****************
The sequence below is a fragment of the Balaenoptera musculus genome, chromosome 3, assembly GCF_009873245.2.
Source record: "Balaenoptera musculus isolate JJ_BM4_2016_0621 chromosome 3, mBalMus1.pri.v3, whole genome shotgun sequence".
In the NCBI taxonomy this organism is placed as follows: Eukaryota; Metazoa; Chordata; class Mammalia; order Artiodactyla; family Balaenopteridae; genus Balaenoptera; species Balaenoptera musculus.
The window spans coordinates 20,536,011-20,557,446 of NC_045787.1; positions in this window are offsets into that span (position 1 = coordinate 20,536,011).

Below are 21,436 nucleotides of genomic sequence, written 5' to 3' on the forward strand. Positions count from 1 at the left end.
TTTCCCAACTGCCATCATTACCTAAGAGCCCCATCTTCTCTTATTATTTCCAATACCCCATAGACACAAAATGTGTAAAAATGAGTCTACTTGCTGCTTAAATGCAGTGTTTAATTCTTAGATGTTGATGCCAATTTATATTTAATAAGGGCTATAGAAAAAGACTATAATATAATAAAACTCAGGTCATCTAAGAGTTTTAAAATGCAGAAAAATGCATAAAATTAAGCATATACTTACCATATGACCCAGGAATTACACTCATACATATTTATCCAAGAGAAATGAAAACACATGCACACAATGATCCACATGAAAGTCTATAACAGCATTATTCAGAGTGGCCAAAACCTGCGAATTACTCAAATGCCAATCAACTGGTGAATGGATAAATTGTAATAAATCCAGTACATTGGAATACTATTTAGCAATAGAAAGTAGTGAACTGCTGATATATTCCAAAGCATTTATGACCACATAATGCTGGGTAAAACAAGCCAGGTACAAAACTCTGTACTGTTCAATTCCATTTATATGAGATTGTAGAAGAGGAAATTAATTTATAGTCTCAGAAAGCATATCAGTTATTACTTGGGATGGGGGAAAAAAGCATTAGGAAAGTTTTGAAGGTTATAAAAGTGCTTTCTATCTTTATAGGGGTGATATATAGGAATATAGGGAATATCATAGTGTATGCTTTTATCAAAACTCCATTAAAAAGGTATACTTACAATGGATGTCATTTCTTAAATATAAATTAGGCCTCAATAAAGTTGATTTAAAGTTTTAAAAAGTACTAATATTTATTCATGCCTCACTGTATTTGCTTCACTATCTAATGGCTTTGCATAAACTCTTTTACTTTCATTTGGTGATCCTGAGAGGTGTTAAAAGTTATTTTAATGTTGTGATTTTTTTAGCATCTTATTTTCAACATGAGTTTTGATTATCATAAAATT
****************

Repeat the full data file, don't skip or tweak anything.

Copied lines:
The sequence below is a fragment of the Balaenoptera musculus genome, chromosome 3, assembly GCF_009873245.2.
Source record: "Balaenoptera musculus isolate JJ_BM4_2016_0621 chromosome 3, mBalMus1.pri.v3, whole genome shotgun sequence".
In the NCBI taxonomy this organism is placed as follows: Eukaryota; Metazoa; Chordata; class Mammalia; order Artiodactyla; family Balaenopteridae; genus Balaenoptera; species Balaenoptera musculus.
The window spans coordinates 20,536,011-20,557,446 of NC_045787.1; positions in this window are offsets into that span (position 1 = coordinate 20,536,011).

Below are 21,436 nucleotides of genomic sequence, written 5' to 3' on the forward strand. Positions count from 1 at the left end.
TTTCCCAACTGCCATCATTACCTAAGAGCCCCATCTTCTCTTATTATTTCCAATACCCCATAGACACAAAATGTGTAAAAATGAGTCTACTTGCTGCTTAAATGCAGTGTTTAATTCTTAGATGTTGATGCCAATTTATATTTAATAAGGGCTATAGAAAAAGACTATAATATAATAAAACTCAGGTCATCTAAGAGTTTTAAAATGCAGAAAAATGCATAAAATTAAGCATATACTTACCATATGACCCAGGAATTACACTCATACATATTTATCCAAGAGAAATGAAAACACATGCACACAATGATCCACATGAAAGTCTATAACAGCATTATTCAGAGTGGCCAAAACCTGCGAATTACTCAAATGCCAATCAACTGGTGAATGGATAAATTGTAATAAATCCAGTACATTGGAATACTATTTAGCAATAGAAAGTAGTGAACTGCTGATATATTCCAAAGCATTTATGACCACATAATGCTGGGTAAAACAAGCCAGGTACAAAACTCTGTACTGTTCAATTCCATTTATATGAGATTGTAGAAGAGGAAATTAATTTATAGTCTCAGAAAGCATATCAGTTATTACTTGGGATGGGGGAAAAAAGCATTAGGAAAGTTTTGAAGGTTATAAAAGTGCTTTCTATCTTTATAGGGGTGATATATAGGAATATAGGGAATATCATAGTGTATGCTTTTATCAAAACTCCATTAAAAAGGTATACTTACAATGGATGTCATTTCTTAAATATAAATTAGGCCTCAATAAAGTTGATTTAAAGTTTTAAAAAGTACTAATATTTATTCATGCCTCACTGTATTTGCTTCACTATCTAATGGCTTTGCATAAACTCTTTTACTTTCATTTGGTGATCCTGAGAGGTGTTAAAAGTTATTTTAATGTTGTGATTTTTTTAGCATCTTATTTTCAACATGAGTTTTGATTATCATAAAATT